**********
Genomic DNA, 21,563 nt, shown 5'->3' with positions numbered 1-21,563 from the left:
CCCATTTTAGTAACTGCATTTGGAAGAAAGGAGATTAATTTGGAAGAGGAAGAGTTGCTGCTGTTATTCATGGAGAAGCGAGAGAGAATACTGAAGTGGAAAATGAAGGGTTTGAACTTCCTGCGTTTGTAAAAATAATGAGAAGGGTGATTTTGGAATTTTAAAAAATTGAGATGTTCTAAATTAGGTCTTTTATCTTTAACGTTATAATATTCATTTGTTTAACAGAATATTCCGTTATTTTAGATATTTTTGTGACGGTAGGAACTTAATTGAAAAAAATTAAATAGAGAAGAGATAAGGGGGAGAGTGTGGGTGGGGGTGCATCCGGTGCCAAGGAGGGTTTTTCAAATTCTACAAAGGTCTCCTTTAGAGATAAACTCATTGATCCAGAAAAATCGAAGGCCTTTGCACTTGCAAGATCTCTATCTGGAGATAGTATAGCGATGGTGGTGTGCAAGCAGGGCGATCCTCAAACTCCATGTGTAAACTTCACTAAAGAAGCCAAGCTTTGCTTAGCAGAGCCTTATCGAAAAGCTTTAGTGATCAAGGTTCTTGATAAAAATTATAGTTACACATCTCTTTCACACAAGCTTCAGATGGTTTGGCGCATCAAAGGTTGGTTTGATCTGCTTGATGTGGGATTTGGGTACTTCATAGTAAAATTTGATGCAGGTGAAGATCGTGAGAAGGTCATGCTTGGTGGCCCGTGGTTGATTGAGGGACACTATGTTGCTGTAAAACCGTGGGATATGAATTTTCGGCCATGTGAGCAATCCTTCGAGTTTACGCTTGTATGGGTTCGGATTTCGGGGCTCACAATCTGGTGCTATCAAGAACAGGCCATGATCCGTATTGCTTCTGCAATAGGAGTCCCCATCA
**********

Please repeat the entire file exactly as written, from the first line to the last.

Genomic DNA, 21,563 nt, shown 5'->3' with positions numbered 1-21,563 from the left:
CCCATTTTAGTAACTGCATTTGGAAGAAAGGAGATTAATTTGGAAGAGGAAGAGTTGCTGCTGTTATTCATGGAGAAGCGAGAGAGAATACTGAAGTGGAAAATGAAGGGTTTGAACTTCCTGCGTTTGTAAAAATAATGAGAAGGGTGATTTTGGAATTTTAAAAAATTGAGATGTTCTAAATTAGGTCTTTTATCTTTAACGTTATAATATTCATTTGTTTAACAGAATATTCCGTTATTTTAGATATTTTTGTGACGGTAGGAACTTAATTGAAAAAAATTAAATAGAGAAGAGATAAGGGGGAGAGTGTGGGTGGGGGTGCATCCGGTGCCAAGGAGGGTTTTTCAAATTCTACAAAGGTCTCCTTTAGAGATAAACTCATTGATCCAGAAAAATCGAAGGCCTTTGCACTTGCAAGATCTCTATCTGGAGATAGTATAGCGATGGTGGTGTGCAAGCAGGGCGATCCTCAAACTCCATGTGTAAACTTCACTAAAGAAGCCAAGCTTTGCTTAGCAGAGCCTTATCGAAAAGCTTTAGTGATCAAGGTTCTTGATAAAAATTATAGTTACACATCTCTTTCACACAAGCTTCAGATGGTTTGGCGCATCAAAGGTTGGTTTGATCTGCTTGATGTGGGATTTGGGTACTTCATAGTAAAATTTGATGCAGGTGAAGATCGTGAGAAGGTCATGCTTGGTGGCCCGTGGTTGATTGAGGGACACTATGTTGCTGTAAAACCGTGGGATATGAATTTTCGGCCATGTGAGCAATCCTTCGAGTTTACGCTTGTATGGGTTCGGATTTCGGGGCTCACAATCTGGTGCTATCAAGAACAGGCCATGATCCGTATTGCTTCTGCAATAGGAGTCCCCATCA